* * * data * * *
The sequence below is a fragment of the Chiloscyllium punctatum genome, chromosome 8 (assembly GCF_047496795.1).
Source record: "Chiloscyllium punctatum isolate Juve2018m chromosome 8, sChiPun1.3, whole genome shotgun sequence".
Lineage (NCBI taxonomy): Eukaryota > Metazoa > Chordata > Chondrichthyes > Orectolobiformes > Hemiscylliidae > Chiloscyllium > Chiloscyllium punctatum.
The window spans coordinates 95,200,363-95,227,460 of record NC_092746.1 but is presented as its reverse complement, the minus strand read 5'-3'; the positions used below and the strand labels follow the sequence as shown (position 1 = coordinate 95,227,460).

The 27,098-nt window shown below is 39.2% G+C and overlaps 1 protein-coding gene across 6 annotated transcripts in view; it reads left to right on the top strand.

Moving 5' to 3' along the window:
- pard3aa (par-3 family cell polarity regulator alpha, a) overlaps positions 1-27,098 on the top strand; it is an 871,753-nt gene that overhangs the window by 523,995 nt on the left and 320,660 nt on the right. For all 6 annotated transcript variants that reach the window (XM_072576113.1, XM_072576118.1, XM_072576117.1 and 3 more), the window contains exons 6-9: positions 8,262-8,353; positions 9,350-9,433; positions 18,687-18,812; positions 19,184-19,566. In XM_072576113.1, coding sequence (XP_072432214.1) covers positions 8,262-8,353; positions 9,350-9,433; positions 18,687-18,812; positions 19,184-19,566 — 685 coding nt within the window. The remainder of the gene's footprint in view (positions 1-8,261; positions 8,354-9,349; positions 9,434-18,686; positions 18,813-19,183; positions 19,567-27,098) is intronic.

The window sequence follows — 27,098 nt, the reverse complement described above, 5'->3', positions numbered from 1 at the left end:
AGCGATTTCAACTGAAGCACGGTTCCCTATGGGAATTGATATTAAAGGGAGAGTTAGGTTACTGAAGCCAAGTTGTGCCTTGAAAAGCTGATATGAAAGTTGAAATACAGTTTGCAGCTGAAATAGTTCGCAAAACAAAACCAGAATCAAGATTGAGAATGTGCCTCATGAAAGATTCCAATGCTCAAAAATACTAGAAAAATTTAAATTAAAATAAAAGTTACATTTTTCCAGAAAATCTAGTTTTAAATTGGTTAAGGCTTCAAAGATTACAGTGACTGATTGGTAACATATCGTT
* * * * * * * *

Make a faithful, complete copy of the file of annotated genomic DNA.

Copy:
The sequence below is a fragment of the Chiloscyllium punctatum genome, chromosome 8 (assembly GCF_047496795.1).
Source record: "Chiloscyllium punctatum isolate Juve2018m chromosome 8, sChiPun1.3, whole genome shotgun sequence".
Lineage (NCBI taxonomy): Eukaryota > Metazoa > Chordata > Chondrichthyes > Orectolobiformes > Hemiscylliidae > Chiloscyllium > Chiloscyllium punctatum.
The window spans coordinates 95,200,363-95,227,460 of record NC_092746.1 but is presented as its reverse complement, the minus strand read 5'-3'; the positions used below and the strand labels follow the sequence as shown (position 1 = coordinate 95,227,460).

The 27,098-nt window shown below is 39.2% G+C and overlaps 1 protein-coding gene across 6 annotated transcripts in view; it reads left to right on the top strand.

Moving 5' to 3' along the window:
- pard3aa (par-3 family cell polarity regulator alpha, a) overlaps positions 1-27,098 on the top strand; it is an 871,753-nt gene that overhangs the window by 523,995 nt on the left and 320,660 nt on the right. For all 6 annotated transcript variants that reach the window (XM_072576113.1, XM_072576118.1, XM_072576117.1 and 3 more), the window contains exons 6-9: positions 8,262-8,353; positions 9,350-9,433; positions 18,687-18,812; positions 19,184-19,566. In XM_072576113.1, coding sequence (XP_072432214.1) covers positions 8,262-8,353; positions 9,350-9,433; positions 18,687-18,812; positions 19,184-19,566 — 685 coding nt within the window. The remainder of the gene's footprint in view (positions 1-8,261; positions 8,354-9,349; positions 9,434-18,686; positions 18,813-19,183; positions 19,567-27,098) is intronic.

The window sequence follows — 27,098 nt, the reverse complement described above, 5'->3', positions numbered from 1 at the left end:
AGCGATTTCAACTGAAGCACGGTTCCCTATGGGAATTGATATTAAAGGGAGAGTTAGGTTACTGAAGCCAAGTTGTGCCTTGAAAAGCTGATATGAAAGTTGAAATACAGTTTGCAGCTGAAATAGTTCGCAAAACAAAACCAGAATCAAGATTGAGAATGTGCCTCATGAAAGATTCCAATGCTCAAAAATACTAGAAAAATTTAAATTAAAATAAAAGTTACATTTTTCCAGAAAATCTAGTTTTAAATTGGTTAAGGCTTCAAAGATTACAGTGACTGATTGGTAACATATCGTT